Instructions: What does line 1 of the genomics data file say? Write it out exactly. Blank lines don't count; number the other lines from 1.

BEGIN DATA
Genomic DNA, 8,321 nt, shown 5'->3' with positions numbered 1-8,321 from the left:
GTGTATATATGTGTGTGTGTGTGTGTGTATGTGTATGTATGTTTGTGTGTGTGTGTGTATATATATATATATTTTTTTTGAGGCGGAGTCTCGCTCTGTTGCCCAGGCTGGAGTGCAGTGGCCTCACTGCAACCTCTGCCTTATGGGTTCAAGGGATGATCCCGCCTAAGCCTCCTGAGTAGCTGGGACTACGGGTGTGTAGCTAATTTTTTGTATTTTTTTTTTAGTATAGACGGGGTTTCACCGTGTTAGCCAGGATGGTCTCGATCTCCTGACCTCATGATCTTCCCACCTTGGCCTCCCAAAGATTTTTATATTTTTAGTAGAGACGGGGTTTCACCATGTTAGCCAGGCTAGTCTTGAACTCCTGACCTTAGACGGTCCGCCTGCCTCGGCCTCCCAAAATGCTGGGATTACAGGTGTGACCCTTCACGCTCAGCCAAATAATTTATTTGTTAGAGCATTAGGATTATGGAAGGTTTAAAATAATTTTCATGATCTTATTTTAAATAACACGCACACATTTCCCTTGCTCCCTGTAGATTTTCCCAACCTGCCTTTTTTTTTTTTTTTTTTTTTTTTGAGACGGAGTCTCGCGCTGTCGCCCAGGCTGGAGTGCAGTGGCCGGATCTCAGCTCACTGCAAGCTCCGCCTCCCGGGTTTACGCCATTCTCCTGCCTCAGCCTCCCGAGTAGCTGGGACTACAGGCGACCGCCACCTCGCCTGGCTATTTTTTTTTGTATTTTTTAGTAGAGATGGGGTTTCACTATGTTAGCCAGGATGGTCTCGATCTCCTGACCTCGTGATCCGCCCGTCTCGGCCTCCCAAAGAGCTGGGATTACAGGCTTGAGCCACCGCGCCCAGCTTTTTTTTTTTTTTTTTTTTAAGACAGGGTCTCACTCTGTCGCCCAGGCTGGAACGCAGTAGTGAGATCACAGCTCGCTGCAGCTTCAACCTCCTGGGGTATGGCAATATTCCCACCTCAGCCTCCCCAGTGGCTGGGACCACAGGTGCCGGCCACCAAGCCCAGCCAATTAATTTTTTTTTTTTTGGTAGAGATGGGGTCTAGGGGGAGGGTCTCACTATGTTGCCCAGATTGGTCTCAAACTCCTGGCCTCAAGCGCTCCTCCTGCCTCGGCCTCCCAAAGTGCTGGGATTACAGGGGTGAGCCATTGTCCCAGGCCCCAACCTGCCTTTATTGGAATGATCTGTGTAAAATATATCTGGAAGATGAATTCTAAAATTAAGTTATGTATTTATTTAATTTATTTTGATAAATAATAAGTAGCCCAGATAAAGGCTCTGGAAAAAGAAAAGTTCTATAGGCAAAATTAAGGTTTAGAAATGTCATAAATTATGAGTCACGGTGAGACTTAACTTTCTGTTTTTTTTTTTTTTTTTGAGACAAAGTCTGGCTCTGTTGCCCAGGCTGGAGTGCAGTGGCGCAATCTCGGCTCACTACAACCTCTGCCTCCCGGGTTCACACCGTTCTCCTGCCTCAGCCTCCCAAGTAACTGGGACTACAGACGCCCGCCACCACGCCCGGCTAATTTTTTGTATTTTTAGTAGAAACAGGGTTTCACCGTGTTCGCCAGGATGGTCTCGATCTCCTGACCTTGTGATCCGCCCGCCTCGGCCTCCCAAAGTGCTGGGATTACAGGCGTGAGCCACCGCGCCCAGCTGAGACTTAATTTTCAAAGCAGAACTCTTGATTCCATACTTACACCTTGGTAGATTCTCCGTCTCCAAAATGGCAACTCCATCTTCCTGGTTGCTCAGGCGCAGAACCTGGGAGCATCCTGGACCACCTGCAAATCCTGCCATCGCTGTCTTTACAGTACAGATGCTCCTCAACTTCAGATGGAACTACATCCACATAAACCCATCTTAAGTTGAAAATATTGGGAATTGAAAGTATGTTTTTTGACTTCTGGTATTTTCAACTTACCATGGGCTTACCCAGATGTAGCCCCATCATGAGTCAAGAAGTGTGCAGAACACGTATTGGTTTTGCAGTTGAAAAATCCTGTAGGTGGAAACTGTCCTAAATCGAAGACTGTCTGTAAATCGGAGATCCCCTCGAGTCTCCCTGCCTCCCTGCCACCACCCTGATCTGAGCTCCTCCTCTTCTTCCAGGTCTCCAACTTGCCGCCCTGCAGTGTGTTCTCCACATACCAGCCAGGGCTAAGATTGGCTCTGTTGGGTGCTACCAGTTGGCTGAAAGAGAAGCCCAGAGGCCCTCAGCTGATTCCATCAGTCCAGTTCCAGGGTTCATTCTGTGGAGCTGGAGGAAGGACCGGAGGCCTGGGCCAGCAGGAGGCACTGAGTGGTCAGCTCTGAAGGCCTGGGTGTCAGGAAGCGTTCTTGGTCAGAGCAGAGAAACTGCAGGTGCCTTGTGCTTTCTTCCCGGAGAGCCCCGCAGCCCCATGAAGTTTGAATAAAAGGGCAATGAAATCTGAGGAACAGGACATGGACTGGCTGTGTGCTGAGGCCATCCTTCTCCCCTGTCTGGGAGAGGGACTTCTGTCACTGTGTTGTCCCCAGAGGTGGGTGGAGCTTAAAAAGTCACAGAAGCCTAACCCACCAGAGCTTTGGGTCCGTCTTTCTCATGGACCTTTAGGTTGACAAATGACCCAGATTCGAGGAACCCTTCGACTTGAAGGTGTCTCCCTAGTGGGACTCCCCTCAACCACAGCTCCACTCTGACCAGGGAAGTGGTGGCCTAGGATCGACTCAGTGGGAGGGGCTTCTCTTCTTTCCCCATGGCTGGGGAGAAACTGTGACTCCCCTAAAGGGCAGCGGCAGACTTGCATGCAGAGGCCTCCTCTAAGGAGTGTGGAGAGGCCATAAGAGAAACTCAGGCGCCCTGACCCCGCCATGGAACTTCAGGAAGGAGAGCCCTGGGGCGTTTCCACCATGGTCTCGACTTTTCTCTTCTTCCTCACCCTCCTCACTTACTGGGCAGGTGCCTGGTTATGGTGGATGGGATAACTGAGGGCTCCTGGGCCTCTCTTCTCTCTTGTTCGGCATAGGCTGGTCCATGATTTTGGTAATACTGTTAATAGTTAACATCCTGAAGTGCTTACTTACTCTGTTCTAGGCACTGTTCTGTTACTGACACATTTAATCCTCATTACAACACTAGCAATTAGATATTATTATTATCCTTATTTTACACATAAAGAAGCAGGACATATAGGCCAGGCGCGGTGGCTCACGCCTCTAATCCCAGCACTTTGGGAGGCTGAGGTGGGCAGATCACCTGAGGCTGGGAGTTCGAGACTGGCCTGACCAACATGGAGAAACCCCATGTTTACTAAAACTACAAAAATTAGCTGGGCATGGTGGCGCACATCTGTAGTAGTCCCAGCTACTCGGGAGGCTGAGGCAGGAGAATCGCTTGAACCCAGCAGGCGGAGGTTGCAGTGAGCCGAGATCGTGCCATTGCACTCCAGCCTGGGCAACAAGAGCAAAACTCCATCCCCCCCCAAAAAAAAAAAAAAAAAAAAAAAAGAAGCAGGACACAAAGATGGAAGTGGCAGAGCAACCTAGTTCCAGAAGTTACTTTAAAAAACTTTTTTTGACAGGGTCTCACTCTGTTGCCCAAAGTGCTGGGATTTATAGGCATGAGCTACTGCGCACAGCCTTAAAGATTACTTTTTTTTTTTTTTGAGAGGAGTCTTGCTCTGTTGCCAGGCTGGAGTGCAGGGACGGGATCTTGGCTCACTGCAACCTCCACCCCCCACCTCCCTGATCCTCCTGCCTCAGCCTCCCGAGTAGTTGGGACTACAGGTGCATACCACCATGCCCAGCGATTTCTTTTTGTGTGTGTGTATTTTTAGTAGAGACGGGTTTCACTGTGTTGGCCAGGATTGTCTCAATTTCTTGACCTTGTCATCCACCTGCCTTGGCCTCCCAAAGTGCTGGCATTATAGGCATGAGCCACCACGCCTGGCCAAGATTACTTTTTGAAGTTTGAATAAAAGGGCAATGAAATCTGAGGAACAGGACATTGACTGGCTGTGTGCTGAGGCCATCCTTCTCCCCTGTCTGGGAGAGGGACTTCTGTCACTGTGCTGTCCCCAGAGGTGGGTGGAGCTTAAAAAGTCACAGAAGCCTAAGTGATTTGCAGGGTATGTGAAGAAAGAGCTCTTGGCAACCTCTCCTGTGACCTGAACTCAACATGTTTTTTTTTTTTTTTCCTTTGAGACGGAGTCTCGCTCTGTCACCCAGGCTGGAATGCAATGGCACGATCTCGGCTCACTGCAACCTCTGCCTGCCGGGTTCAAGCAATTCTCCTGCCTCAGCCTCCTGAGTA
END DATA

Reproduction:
Genomic DNA, 8,321 nt, shown 5'->3' with positions numbered 1-8,321 from the left: